This is a discussion on police stop man for open carrying (vid) within the Open Carry Issues & Discussions forums, part of the Defensive Carry Discussions category; Police Harassment Gone Wrong: Man With Gun Owns Cops - YouTube...
this has been posted a couple of times in different forums
Here we go again...
"Death is lighter than a feather, but Duty is heavier than a mountain" Robert Jordan
Glock 19 Gen 4
Si hoc legere scis, nimis eruditionis habes
What many fail to see in this is they have no right to detain him.
If they did this because a black man was walking down a street he did not seem to fit on it would hit the fan.
Dealers selling drugs openly on the street can not be stopped but a citizen not breaking any law can be it happens often.
The officers in this case need a least some form of reprimand for their improper action.
More and more Americans now days find it perfectly acceptable for the Government to detain certain groups of people and demand that they prove their innocence.
One could argue that they had a responsibility to determine he was in fact legally able to posses said firearm, a quick check NCIC check. Could you imagine the blowback if they didn't ID him and confirm that he was legally carrying and then he had shot someone? Skip to the chief's office...
Chief: So you two had contact with the shooter 5 minutes prior to the shooting?
Officer 1: Yes, and he was carrying a firearm openly.
Chief: Did you get his ID?
Officer 2: No, he was openly carrying it.
Chief: If you ran his ID, you would find he had a prior for Domestic Assault, and he wasn't legally able to own that firearm, much less carry it down main street and shoot his wife at the grocery store.
Officer 1: But he said the cops can't ask him for Identification!
Officer 2: Yeah, and he said we couldn't Terry stop him because it didn't apply!
Chief: Get the @#$% out!
Seriously, we ask police to make difficult decision every day, not to mention that most of the case law cited in the video is incorrectly applied. I may not know all the specifics of the local laws, but I think most of us can agree that we want police to actually police our communities and not sit in their car eating donuts.
This is like screaming wolf when there wasn't one. The officers were respectful and tried to do their job. The open-carrier made an asshat out of himself, and incidents like this take away from when we claim actual violations of our rights, like occured in Michigan last year with the carry holder who wasn't allowed to notify the officer.
Officer: Not that I know of.
Chief: Did you demand that he prove that he was not breaking any laws?
Officer: Yes but he invoked his right not to testify against himself.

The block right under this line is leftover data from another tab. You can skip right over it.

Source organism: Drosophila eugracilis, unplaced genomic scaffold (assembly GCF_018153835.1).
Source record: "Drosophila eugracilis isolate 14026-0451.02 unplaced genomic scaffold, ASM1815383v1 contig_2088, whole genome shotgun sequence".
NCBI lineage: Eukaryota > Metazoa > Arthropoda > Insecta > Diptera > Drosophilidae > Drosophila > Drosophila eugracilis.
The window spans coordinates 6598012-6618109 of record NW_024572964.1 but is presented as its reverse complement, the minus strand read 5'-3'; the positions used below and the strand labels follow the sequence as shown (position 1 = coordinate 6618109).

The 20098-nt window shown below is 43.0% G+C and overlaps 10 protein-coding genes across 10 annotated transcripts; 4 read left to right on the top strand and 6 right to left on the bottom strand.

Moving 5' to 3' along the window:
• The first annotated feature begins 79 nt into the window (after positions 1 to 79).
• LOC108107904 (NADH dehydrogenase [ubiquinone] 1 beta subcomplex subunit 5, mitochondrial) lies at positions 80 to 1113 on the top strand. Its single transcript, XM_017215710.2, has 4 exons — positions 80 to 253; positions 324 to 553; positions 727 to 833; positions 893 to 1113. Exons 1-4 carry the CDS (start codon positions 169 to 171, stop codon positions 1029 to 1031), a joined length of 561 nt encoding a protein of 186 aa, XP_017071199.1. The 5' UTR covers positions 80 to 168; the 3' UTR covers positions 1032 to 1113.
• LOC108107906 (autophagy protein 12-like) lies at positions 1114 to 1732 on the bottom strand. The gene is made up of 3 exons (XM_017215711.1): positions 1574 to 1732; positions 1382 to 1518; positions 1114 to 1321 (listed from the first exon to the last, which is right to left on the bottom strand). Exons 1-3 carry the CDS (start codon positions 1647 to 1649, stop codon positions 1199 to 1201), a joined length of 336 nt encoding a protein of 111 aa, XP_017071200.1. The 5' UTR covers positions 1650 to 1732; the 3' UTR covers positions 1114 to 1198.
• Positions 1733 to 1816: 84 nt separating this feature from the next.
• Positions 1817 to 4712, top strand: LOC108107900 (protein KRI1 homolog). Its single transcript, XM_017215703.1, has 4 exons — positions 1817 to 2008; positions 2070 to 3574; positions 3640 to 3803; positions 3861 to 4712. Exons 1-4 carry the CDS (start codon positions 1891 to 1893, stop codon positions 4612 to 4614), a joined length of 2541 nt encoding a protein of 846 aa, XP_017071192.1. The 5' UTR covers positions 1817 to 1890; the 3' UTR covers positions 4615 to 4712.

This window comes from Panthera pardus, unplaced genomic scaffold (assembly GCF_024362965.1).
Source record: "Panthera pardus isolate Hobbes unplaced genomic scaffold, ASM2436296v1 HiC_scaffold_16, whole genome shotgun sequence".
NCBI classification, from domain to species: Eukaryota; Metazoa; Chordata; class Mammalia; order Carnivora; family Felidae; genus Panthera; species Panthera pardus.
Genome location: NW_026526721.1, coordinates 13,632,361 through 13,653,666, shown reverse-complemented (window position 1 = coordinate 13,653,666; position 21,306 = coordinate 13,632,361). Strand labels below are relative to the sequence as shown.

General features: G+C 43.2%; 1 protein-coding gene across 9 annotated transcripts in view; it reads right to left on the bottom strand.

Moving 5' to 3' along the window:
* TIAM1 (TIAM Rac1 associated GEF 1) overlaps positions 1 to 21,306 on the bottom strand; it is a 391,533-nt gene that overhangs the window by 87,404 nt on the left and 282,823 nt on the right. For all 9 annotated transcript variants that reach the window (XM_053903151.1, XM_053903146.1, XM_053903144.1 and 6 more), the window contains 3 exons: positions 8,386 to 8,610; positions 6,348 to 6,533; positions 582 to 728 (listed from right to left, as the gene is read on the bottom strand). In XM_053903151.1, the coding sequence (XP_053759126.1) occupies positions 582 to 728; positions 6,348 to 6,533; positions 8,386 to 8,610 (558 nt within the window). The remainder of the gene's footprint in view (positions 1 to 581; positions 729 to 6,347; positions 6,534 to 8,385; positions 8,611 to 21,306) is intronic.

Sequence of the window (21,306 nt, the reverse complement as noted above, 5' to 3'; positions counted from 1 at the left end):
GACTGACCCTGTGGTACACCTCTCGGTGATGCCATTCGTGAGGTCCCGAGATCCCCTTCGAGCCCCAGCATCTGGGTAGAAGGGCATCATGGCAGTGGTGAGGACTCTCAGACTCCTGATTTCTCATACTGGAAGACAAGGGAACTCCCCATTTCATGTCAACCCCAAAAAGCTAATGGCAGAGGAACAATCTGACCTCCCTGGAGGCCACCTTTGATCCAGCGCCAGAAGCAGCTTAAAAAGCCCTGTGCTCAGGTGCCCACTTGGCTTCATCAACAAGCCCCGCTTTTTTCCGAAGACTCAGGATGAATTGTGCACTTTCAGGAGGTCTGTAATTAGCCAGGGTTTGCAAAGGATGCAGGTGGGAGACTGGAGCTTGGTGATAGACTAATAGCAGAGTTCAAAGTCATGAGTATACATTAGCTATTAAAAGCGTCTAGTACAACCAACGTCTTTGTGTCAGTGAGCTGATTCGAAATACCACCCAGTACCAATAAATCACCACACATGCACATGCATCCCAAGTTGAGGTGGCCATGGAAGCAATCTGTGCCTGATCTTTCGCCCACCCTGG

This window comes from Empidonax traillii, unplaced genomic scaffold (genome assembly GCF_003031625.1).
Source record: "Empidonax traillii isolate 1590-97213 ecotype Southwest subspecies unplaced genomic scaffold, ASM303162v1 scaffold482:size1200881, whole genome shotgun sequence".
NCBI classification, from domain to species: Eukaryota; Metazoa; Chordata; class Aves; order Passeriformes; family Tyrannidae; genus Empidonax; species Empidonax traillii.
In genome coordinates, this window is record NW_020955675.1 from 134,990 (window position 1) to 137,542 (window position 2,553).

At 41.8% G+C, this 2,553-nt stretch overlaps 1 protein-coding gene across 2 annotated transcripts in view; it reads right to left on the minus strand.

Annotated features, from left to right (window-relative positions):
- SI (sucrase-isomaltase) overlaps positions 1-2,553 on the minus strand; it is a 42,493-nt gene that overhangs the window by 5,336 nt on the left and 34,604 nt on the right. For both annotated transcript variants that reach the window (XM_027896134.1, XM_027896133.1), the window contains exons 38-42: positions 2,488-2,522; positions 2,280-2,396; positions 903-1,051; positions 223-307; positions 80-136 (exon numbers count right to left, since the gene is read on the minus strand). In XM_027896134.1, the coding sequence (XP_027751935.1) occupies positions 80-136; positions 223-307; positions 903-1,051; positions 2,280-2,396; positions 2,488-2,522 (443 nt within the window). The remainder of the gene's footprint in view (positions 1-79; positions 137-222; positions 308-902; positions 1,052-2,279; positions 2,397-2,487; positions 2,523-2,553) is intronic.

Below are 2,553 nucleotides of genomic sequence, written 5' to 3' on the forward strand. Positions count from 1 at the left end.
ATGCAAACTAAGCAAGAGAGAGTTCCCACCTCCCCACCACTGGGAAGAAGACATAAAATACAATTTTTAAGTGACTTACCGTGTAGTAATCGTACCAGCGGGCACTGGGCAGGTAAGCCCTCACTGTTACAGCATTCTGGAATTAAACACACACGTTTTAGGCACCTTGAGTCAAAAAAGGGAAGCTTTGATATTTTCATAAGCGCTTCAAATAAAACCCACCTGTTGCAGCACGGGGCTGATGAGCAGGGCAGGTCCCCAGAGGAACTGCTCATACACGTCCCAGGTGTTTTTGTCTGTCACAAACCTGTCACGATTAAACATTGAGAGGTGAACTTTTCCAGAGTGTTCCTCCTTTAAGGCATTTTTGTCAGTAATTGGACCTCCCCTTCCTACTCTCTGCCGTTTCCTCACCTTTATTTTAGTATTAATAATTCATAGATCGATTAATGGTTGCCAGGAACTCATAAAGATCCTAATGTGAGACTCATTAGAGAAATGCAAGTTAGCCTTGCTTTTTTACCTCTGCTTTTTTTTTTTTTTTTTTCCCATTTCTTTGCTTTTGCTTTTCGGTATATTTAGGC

Chief: That right no longer exists, arrest him for something. Surly he is doing something wrong.
Last edited by mlr1m; July 5th, 2012 at 05:07 PM. Reason: I made an oopsie
Don"t let stupid be your skill set....
Never be ashamed of a scar. It simply means, that you were stronger than whatever tried to hurt you......
His legal knowledge came in handy...knowledge is good.
They were not doing their job they were messing with a citizen that was not breaking the law.
If they were in any city in the US there were people dealing drugs pimp children and breaking all kinds of law in the area why were they not dealing with that.
LEO need to leave citizens that are not breaking the law alone and go after those that are.
But that would not be PC.
A group of gang bangers on the corner in Milwaukee is a much big threat to my safety than some citizen open carrying it is against the law for LEO office to question them about their activates . It they do it is front page news.
Pass a law requiring OC to supply an ID on request, at the same time pass a law jailing those that abuse the right to check .
Pleading the 5th amendment only works if you would be self incriminating. For any sort of a non-citizen initiated contact, police are going to, and should ask for identification. They also would have been justified in conducting a Terry Frisk (Reasonable Police Officer believes the person may be in the possession of a dangerous weapon), unless that doesn't apply in that particular state. It's easy to articulate that person with a gun openly displayed may be concealing other weapons. Thus to conduct said frisk, they would have every right to temporarily detain the individual, and verify his identity. Terry V. Ohio specifically relates to balancing a temporary detainment versus the public safety. Again, unless there is state statute that would supercede accepted case law, the police had every right to stop, detain and identify the individual.
Oh by the way, case law has found that the 5th amendment doesn't apply to refusing to identify yourself. (Hiibel v. Sixth Judicial District Court of Nevada). If the police have reasonable suspicion, which could be articulated by the firearm coupled with a refusal to identify oneself, they can detain and identify you.
Last edited by BWillis57; July 6th, 2012 at 03:15 PM.
Funny that as soon as the supervisor showed up, the OC'er was on his way. I figure there are a few things to learn here: 1) the patrol officer was wrong and was corrected by the supervisor, 2) the patrol officers need to be better trained as there are many more people purchasing guns and this is going to happen more and more - they will just keep getting caught on tape like this until they and their depts are sued, 3) the 911 operators need to be better trained - "what is he doing with the gun", "that's not against the law", "calling 911 for non-emergency reports can result in fines up to $$$$", and 4) when calls like this are dispatched the officer should either ignore or verify the guy is only walking down the street and leave the person alone.
I have a very strict gun control policy: if there's a gun around, I want to be in control of it.